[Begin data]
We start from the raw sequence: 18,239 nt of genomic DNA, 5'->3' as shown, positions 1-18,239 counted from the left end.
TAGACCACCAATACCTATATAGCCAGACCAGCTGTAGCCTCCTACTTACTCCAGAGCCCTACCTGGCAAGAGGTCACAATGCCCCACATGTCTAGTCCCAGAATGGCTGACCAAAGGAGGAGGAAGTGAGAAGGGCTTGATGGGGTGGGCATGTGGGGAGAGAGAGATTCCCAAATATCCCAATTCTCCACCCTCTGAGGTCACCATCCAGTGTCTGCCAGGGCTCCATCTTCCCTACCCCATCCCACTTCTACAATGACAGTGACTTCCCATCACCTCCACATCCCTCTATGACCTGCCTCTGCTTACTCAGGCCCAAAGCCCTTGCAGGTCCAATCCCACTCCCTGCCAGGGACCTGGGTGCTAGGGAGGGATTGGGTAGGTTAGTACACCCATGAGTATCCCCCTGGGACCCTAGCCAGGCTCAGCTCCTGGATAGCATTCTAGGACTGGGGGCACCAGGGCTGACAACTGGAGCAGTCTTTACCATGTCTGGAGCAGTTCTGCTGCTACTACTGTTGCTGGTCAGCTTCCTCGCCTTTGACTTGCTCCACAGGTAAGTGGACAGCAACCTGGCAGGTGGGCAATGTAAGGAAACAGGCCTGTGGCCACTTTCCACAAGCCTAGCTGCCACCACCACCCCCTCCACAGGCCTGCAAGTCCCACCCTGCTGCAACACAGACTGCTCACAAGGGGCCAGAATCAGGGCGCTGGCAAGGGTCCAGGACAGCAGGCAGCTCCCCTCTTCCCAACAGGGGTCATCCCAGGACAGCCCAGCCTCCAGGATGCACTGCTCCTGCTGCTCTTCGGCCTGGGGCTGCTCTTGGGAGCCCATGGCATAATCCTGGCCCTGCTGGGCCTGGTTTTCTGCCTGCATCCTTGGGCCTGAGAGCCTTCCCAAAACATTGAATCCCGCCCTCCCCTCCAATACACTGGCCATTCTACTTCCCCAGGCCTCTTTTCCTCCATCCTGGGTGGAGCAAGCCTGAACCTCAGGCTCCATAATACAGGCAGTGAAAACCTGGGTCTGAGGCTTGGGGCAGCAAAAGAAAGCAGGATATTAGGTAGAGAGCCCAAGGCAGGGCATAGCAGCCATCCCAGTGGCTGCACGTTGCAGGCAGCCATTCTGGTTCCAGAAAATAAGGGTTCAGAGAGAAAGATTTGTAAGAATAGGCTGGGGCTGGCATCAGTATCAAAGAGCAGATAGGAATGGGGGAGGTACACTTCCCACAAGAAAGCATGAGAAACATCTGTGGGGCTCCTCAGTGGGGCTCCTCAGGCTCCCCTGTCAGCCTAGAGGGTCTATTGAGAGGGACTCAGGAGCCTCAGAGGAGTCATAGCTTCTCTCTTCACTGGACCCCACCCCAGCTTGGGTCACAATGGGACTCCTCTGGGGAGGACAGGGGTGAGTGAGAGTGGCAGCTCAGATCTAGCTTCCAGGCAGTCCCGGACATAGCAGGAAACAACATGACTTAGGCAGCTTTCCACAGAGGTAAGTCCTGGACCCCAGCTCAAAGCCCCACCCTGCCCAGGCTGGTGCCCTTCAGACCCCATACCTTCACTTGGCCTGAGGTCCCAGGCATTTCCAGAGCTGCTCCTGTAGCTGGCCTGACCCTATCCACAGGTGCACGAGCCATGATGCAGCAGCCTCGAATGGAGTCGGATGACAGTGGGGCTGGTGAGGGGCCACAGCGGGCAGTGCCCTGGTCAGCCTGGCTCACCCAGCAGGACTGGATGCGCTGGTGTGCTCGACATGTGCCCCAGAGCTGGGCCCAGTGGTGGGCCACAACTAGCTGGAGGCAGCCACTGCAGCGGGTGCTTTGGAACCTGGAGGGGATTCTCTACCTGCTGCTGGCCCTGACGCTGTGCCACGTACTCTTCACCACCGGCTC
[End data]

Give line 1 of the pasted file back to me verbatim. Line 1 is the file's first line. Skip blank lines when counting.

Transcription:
We start from the raw sequence: 18,239 nt of genomic DNA, 5'->3' as shown, positions 1-18,239 counted from the left end.